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The task: find and print lines from a file that contain any (IPv4) IP address except those on the local LAN (local LAN uses class C addresses of the 192.168.1.x variety). I (having cribbed bits from various online searches) use sed and a couple of pipes to do this fairly effectively, as follows:

sed -rn '/([0-9]{1,3}\.){3}[0-9]{1,3}/p' logfile.txt | sed '/192\.168\.[[:digit:]]\.[[:digit:]]\{,3\}/d'

Question: are there other or better ways of doing this using alternate utilities, or perhaps improvements I could make to the incantation I've come up with?

Background: the purpose is, on a non-systemd (Void Linux) system, to trawl daily a system log file that contains ssh connection information to see who, other than hosts on my local LAN, has been trying to make ssh connections/queries. The file containing the target information is generated daily using svlogtail, after which the above command runs. The system then e-mails me the output.

Sample input data:

2020-06-21T08:28:04.56472 auth.err: sshd[21813]: error: Bind to port 22 on 192.168.2.16 failed: Cannot assign requested address.  
2020-06-23T11:12:59.04698 auth.info: Jun 23 06:12:59 sshd[25036]: banner exchange: Connection from 194.61.24.4 port 1565: invalid format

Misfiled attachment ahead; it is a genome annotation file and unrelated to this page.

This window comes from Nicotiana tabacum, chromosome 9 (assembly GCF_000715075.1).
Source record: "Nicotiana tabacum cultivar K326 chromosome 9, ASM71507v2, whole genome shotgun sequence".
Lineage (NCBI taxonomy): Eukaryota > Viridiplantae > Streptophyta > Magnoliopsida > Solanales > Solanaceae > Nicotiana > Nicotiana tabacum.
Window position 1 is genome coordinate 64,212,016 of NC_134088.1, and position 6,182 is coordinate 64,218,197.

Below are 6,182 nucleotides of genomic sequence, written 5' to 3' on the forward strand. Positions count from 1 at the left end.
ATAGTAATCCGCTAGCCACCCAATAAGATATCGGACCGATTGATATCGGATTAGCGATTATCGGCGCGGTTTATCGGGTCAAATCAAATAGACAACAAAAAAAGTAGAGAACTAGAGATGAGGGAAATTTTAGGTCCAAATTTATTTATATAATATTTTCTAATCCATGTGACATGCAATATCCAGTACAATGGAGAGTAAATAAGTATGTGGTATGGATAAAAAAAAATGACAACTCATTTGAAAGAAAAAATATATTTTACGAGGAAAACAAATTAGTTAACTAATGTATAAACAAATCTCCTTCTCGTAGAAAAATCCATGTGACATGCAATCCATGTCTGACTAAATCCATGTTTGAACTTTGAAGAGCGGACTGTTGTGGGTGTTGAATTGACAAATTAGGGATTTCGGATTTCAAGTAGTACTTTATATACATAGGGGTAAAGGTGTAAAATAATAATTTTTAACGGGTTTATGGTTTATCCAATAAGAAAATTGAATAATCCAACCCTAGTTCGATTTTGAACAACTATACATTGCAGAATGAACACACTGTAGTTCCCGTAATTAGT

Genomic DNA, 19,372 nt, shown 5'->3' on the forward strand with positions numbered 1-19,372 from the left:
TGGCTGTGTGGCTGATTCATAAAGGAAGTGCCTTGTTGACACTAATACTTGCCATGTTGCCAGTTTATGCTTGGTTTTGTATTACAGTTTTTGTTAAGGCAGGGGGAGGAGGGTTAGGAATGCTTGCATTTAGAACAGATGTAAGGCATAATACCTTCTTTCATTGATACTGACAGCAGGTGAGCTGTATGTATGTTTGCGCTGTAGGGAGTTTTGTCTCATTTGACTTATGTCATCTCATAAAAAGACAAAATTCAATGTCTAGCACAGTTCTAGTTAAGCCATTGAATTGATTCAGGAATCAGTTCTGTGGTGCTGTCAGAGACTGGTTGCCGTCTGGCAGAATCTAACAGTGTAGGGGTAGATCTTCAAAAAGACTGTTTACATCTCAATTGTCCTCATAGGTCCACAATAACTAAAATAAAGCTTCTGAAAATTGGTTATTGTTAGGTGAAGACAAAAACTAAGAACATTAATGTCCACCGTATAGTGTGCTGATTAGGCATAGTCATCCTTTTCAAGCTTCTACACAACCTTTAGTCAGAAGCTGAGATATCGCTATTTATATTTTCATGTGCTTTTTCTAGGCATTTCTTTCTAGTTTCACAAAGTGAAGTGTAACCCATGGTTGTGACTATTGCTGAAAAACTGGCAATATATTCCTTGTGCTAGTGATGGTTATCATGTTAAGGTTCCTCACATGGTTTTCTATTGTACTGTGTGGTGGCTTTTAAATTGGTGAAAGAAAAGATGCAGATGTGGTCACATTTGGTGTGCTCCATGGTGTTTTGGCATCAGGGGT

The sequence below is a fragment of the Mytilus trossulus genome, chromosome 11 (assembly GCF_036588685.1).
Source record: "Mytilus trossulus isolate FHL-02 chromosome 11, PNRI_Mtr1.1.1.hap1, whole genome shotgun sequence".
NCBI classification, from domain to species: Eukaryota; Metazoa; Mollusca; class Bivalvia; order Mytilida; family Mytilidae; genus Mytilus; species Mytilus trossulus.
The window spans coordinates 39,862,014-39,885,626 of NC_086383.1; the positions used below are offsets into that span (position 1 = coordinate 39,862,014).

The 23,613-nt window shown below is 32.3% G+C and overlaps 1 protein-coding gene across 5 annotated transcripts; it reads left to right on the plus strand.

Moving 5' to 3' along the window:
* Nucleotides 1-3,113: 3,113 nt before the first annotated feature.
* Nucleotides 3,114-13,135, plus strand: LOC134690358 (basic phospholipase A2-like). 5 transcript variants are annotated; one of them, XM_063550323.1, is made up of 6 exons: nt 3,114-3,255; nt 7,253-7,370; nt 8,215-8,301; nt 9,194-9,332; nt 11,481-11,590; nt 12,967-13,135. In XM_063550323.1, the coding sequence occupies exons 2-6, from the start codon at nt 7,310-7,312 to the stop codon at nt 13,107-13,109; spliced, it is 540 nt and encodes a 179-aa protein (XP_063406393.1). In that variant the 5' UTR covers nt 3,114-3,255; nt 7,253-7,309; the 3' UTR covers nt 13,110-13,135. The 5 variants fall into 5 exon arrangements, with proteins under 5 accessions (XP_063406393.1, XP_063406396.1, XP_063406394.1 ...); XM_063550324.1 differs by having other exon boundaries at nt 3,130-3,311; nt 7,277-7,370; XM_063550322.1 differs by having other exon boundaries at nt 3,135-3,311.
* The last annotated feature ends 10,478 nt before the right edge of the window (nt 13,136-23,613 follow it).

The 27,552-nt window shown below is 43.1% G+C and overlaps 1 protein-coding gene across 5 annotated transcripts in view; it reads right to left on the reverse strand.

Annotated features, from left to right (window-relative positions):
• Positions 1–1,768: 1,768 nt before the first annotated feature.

2020-07-14T14:53:30.54107 auth.info: Jul 14 09:53:30 sshd[30149]: banner exchange: Connection from 31.207.47.114 port 1848: invalid format  
2020-09-06T15:25:19.32385 auth.info: Sep  6 10:25:19 sshd[18826]: banner exchange: Connection from 193.142.146.216 port 30884: invalid format  
2021-01-30T16:03:43.39251 auth.info: Jan 30 10:03:43 sshd[32208]: rexec line 80: Unsupported option GSSAPIAuthentication  
2021-02-05T12:24:30.42762 auth.info: Feb  5 06:24:30 sshd[27489]: banner exchange: Connection from 94.232.47.170 port 107: invalid format  
2021-02-19T15:48:10.29592 auth.info: Feb 19 09:48:10 sshd[2924]: Disconnected from user 192.168.1.10 port 33732

Desired output (this acceptable output is what I get after running above sed commands)

2020-06-23T11:12:59.04698 auth.info: Jun 23 06:12:59 sshd[25036]: banner exchange: Connection from 194.61.24.4 port 1565: invalid format  
2020-07-14T14:53:30.54107 auth.info: Jul 14 09:53:30 sshd[30149]: banner exchange: Connection from 31.207.47.114 port 1848: invalid format  
2020-09-06T15:25:19.32385 auth.info: Sep  6 10:25:19 sshd[18826]: banner exchange: Connection from 193.142.146.216 port 30884: invalid format  
2021-02-05T12:24:30.42762 auth.info: Feb  5 06:24:30 sshd[27489]: banner exchange: Connection from 94.232.47.170 port 107: invalid format

Later summary The most elegant way to do this sort of thing definitely seems to be grepcidr. Had I known about it prior to trying to accomplish this task I definitely would have used it. I am going to mark the response that suggests using it as the answer, even though there are mutliple ways, including the sed commands and pipes I posted, to accomplish the same goal. The grepcidr command does have much greater adaptability for these sorts of tasks, as multiple address ranges can be specified far more easily than would be the case if attempting to use sed or grep.